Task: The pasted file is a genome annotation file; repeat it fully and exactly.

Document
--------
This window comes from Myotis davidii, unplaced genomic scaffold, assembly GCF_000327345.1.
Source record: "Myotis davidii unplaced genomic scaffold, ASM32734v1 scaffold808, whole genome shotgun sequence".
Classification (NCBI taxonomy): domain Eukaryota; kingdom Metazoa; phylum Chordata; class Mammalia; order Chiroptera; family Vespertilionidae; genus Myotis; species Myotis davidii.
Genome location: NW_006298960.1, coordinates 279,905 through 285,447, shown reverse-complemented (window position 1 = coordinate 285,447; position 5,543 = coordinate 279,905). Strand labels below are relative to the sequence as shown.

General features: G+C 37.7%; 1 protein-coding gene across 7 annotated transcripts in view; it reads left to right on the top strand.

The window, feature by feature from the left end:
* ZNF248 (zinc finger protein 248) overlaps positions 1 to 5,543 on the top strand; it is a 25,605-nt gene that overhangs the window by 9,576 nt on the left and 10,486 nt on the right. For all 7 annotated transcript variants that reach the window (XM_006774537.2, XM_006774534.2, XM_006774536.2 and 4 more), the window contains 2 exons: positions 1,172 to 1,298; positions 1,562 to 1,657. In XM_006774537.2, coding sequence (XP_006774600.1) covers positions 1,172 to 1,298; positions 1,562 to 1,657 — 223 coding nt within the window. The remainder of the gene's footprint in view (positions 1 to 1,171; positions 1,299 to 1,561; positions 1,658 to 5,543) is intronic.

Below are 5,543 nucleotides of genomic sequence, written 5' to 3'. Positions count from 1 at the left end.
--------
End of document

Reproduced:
This window comes from Myotis davidii, unplaced genomic scaffold, assembly GCF_000327345.1.
Source record: "Myotis davidii unplaced genomic scaffold, ASM32734v1 scaffold808, whole genome shotgun sequence".
Classification (NCBI taxonomy): domain Eukaryota; kingdom Metazoa; phylum Chordata; class Mammalia; order Chiroptera; family Vespertilionidae; genus Myotis; species Myotis davidii.
Genome location: NW_006298960.1, coordinates 279,905 through 285,447, shown reverse-complemented (window position 1 = coordinate 285,447; position 5,543 = coordinate 279,905). Strand labels below are relative to the sequence as shown.

General features: G+C 37.7%; 1 protein-coding gene across 7 annotated transcripts in view; it reads left to right on the top strand.

The window, feature by feature from the left end:
* ZNF248 (zinc finger protein 248) overlaps positions 1 to 5,543 on the top strand; it is a 25,605-nt gene that overhangs the window by 9,576 nt on the left and 10,486 nt on the right. For all 7 annotated transcript variants that reach the window (XM_006774537.2, XM_006774534.2, XM_006774536.2 and 4 more), the window contains 2 exons: positions 1,172 to 1,298; positions 1,562 to 1,657. In XM_006774537.2, coding sequence (XP_006774600.1) covers positions 1,172 to 1,298; positions 1,562 to 1,657 — 223 coding nt within the window. The remainder of the gene's footprint in view (positions 1 to 1,171; positions 1,299 to 1,561; positions 1,658 to 5,543) is intronic.

Below are 5,543 nucleotides of genomic sequence, written 5' to 3'. Positions count from 1 at the left end.